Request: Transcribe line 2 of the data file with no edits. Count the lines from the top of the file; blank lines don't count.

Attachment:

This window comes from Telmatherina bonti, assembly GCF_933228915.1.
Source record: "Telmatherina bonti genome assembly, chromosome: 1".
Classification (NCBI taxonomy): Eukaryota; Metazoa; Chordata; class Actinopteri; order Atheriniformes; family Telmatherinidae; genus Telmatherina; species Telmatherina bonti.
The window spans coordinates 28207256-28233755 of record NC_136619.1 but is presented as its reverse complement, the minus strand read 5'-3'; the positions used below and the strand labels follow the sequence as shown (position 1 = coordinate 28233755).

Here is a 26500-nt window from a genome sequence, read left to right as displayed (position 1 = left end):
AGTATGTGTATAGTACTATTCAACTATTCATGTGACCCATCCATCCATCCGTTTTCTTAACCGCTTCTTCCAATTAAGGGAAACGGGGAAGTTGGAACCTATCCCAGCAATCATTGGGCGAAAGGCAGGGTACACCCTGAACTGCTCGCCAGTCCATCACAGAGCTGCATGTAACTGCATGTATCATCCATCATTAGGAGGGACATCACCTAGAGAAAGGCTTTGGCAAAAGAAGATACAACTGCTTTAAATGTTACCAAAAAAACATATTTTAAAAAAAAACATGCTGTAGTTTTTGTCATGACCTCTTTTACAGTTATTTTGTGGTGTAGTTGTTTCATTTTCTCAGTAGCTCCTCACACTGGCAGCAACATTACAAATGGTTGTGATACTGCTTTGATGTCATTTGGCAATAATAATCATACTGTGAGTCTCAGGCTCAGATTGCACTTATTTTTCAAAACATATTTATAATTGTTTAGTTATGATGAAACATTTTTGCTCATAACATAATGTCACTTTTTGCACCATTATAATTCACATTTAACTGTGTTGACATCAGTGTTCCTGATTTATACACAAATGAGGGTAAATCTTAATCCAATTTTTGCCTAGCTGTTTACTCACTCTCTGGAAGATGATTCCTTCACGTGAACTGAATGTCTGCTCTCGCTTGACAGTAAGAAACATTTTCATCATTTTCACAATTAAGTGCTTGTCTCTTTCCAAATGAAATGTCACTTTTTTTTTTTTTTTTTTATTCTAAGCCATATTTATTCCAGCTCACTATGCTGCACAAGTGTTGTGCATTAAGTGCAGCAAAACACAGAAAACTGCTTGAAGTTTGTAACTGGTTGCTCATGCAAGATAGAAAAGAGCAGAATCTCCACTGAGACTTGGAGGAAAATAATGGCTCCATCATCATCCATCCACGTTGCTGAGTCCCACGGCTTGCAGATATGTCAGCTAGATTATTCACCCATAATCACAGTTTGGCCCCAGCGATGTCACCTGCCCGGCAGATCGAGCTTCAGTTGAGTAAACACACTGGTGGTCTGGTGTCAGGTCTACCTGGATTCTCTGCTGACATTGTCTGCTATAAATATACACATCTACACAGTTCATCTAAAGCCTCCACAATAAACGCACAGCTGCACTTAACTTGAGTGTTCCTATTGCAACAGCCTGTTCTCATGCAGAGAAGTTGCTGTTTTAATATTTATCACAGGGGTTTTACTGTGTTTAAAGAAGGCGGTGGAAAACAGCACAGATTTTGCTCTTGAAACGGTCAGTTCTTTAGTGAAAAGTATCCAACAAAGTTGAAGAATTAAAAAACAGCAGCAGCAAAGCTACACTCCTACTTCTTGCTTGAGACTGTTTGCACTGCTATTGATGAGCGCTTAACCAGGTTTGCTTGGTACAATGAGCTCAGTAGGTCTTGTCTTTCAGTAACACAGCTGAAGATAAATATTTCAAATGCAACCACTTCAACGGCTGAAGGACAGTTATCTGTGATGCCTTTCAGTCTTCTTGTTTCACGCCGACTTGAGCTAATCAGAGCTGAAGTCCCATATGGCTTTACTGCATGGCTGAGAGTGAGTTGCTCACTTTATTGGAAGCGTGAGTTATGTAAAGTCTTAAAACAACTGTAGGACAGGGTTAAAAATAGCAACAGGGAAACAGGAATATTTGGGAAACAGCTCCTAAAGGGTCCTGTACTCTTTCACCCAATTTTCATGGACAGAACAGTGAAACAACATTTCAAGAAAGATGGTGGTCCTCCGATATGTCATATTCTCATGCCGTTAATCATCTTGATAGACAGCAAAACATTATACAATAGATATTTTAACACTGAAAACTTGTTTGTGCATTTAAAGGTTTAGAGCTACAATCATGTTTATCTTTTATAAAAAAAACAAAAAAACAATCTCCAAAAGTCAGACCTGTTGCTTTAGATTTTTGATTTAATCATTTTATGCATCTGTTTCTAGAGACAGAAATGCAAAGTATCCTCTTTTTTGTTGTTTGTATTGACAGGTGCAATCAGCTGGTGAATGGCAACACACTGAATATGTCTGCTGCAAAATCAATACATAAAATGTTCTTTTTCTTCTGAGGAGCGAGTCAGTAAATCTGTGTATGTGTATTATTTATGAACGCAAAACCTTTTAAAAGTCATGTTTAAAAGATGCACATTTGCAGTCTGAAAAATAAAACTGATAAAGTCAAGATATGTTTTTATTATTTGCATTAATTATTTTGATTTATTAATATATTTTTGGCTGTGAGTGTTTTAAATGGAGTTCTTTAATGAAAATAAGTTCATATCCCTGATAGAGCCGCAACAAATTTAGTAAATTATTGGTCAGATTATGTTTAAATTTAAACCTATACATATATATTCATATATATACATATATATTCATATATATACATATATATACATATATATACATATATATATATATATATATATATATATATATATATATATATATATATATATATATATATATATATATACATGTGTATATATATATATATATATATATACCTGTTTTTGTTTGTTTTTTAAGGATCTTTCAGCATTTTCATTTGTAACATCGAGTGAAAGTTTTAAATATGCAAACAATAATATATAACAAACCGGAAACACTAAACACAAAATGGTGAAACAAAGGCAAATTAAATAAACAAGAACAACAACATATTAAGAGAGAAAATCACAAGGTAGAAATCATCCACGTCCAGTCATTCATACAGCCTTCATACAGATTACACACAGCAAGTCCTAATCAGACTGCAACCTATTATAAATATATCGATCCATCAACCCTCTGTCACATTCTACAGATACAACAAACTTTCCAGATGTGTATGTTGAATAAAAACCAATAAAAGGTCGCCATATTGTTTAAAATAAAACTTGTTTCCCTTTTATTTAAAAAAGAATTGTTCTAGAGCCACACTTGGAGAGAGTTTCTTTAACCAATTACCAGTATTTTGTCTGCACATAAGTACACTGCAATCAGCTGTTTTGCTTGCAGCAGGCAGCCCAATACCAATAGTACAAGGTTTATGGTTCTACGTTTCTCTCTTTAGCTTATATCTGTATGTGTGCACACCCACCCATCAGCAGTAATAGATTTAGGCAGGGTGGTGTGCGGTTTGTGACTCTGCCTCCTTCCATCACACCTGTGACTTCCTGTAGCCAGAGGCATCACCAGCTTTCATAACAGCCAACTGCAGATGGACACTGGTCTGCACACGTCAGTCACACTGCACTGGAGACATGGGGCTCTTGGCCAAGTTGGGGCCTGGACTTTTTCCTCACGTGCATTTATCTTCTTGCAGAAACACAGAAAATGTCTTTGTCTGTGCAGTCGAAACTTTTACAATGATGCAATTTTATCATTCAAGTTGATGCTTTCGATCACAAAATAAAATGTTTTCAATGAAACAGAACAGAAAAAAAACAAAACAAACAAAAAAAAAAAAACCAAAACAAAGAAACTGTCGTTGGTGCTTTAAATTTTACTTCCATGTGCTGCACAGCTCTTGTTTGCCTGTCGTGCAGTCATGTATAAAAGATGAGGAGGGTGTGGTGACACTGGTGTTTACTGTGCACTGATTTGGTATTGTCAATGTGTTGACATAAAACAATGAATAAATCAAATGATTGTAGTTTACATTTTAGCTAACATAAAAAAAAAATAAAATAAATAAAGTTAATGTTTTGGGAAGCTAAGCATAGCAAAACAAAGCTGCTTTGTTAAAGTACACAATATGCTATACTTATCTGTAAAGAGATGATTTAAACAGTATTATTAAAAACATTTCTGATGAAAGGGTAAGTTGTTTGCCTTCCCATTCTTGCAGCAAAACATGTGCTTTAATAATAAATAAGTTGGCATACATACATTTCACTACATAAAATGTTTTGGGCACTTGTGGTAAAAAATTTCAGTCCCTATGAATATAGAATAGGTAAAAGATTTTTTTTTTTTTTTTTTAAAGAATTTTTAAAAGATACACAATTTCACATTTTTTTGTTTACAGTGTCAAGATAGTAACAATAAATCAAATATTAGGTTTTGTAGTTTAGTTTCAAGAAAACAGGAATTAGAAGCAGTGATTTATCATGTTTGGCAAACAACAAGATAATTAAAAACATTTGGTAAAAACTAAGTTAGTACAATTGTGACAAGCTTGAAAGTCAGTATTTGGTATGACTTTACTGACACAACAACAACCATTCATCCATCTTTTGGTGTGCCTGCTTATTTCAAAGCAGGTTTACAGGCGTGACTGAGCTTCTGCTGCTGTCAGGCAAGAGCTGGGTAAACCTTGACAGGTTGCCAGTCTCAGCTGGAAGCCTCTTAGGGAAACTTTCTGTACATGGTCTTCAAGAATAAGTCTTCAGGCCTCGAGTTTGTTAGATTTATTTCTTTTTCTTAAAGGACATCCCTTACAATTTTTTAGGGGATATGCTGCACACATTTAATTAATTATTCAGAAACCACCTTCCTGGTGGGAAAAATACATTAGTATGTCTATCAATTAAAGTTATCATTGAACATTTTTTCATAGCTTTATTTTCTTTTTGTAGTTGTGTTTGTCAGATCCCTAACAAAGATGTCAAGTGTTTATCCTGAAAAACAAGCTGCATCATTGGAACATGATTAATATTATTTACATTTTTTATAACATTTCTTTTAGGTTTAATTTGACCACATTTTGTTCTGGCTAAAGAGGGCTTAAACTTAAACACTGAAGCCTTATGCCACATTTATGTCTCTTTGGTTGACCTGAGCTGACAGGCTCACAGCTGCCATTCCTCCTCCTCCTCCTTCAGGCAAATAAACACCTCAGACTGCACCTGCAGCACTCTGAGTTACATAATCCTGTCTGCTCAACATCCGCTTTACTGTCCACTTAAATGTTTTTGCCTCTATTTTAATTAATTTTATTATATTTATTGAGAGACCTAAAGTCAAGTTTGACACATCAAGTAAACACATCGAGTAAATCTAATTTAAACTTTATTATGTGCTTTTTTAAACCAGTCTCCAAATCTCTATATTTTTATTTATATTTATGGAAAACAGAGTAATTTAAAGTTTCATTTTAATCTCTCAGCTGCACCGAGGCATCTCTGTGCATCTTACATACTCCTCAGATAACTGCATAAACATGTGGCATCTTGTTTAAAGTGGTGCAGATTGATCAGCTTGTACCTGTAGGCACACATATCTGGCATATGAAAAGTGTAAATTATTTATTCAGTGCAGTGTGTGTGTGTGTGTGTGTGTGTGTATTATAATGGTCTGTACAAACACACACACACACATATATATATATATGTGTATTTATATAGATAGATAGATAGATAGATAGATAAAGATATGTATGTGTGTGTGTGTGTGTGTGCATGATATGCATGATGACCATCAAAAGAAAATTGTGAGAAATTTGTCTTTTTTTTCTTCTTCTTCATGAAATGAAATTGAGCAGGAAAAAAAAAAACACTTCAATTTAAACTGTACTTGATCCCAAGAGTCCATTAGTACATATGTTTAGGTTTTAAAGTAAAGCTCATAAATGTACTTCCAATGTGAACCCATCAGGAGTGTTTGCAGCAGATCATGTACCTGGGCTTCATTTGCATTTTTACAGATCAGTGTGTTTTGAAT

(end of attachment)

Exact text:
Source record: "Telmatherina bonti genome assembly, chromosome: 1".